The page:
Roger Goodell is the most-maligned commissioner in professional sports, but few of his detractors are more compelling than Richard Sherman.
Recently, the outspoken cornerback criticized the NFL's new rule regarding personal fouls, which mandates that a player get ejected after two unsportsmanlike conduct penalties. Sherman said Goodell, who first proposed the idea in February, shouldn't be setting the agenda for officials.
"I think [the rule] is foolish, but I mean, it sounds like something somebody who's never played the game would say, something that they would suggest," Sherman said, via ESPN. "Because he doesn't understand. He's just a face. He's just a suit. He's never stepped foot on the field and understood how you can get a personal foul."
Sherman is far from the only person who's questioned the rule, which provides referees even more power over the outcome of games. Yet, when Goodell commented on the criticism at the league meetings, he appeared to single out Sherman.
"This is all within their control," Goodell said. "Sportsmanship is important to the membership. We all have standards. They have two unsportsmanlike conduct penalties before they're ejected. The message from the membership, our clubs and the coaches is they're going to be held to those high standards."
Over the last couple of years, Sherman has lambasted the league on issues ranging from its player safety initiatives to media policy. This past October, he called the league hypocritical for saying it cares about players, while simultaneously putting their health at risk with Thursday Night Football games. A couple of months later, he chimed in on the league's concussion crisis, saying he sees a "Concussion movie every Sunday," referencing the major motion picture starring Will Smith.
Many other players have expressed displeasure over the league's Thursday night package over the years and sounded off on concussions, but Sherman's voice is the loudest. He's an All-Pro cornerback and one of the most marketable stars in the game. The NFL provides him with a major platform, and he has little problem using it to rail against the shield.
Take his stance against the league-mandated media policy, for example. The NFL demands that its players speak to the press on a regular basis, even though Goodell is seldom available for interviews. Instead of staging a pseudo-media boycott, like his ex-teammate Marshawn Lynch, Sherman took to the podium to air his grievances. His two-and-a-half minute mock press conference in November -- conducted alongside a cardboard cutout of Doug Baldwin -- pointed out a number of the NFL's irrational policies, including its insistence that players only wear certain brands during league events.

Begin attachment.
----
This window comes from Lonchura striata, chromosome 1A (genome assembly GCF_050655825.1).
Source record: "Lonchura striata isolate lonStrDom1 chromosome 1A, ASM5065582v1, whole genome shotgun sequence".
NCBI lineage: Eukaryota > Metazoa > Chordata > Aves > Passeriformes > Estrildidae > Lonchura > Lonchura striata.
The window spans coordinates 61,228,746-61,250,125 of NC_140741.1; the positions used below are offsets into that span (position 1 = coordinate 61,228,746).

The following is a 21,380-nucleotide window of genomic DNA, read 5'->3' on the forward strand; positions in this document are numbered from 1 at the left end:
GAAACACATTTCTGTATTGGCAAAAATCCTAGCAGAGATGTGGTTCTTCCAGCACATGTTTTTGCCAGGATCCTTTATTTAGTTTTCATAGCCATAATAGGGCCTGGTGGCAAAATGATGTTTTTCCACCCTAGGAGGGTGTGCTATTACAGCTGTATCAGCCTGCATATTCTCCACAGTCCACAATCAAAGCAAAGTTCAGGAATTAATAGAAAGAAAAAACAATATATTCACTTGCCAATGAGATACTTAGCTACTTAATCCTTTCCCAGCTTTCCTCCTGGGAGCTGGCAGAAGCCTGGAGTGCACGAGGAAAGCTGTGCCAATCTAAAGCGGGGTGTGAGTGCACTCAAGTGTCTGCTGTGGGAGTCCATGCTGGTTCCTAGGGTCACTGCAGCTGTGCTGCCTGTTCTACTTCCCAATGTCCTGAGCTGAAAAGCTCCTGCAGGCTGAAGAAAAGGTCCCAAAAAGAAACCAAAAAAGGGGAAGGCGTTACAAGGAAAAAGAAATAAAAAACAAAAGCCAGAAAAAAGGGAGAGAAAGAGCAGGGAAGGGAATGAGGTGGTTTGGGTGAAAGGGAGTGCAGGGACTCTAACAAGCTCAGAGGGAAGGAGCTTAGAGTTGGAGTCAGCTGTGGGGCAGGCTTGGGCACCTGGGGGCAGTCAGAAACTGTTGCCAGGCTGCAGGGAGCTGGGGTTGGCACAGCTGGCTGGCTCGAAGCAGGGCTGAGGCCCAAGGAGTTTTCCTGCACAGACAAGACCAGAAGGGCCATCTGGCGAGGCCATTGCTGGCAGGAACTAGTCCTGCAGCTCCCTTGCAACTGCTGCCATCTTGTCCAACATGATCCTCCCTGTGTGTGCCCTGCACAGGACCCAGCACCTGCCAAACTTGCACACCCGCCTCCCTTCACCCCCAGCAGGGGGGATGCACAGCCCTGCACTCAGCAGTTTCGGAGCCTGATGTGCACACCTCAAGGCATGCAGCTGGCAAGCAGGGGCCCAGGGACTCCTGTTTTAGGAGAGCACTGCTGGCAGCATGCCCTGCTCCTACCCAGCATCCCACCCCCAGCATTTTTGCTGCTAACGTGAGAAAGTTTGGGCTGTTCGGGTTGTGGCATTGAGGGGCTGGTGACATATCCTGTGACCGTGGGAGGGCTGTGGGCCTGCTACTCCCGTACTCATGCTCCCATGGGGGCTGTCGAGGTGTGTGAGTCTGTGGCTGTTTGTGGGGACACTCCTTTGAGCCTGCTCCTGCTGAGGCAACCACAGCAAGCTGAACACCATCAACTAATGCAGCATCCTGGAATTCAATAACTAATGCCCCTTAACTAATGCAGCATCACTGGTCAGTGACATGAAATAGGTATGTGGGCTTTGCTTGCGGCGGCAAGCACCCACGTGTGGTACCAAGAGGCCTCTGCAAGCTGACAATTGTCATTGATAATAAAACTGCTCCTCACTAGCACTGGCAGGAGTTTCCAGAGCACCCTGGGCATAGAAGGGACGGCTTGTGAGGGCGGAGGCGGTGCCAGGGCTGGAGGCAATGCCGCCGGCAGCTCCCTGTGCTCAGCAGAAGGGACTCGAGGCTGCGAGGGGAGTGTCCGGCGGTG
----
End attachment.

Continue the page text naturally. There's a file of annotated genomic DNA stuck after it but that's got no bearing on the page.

Sherman could have simply shunned the media, but then his message wouldn't have gotten out there. Few athletes understand the power of the bully pulpit better.
Sherman possesses the ability to look past the surface level of an issue. Last summer, he explained that DeflateGate wasn't really about whether Tom Brady deflated footballs in the AFC Championship. He maintained it was a way for Goodell to assert his authority, which is routinely taken out more on players than the 32 owners who appointed him as commissioner.
"You’re fining players more than you’re fining organizations?" Sherman said, via USA Today, pointing out how Brady would've lost $2 million if he missed four games last season while the Patriots were only docked $1 million. "Owners can only be fined so much. There’s a cap. And Brady gets fined (roughly $2 million). Whether the crimes are the same or not, a suspension is a suspension, a fine is a fine. Game checks."
Sherman will be remembered as one of the best cornerbacks of his generation, but his sharp critiques of the league will ultimately define his legacy.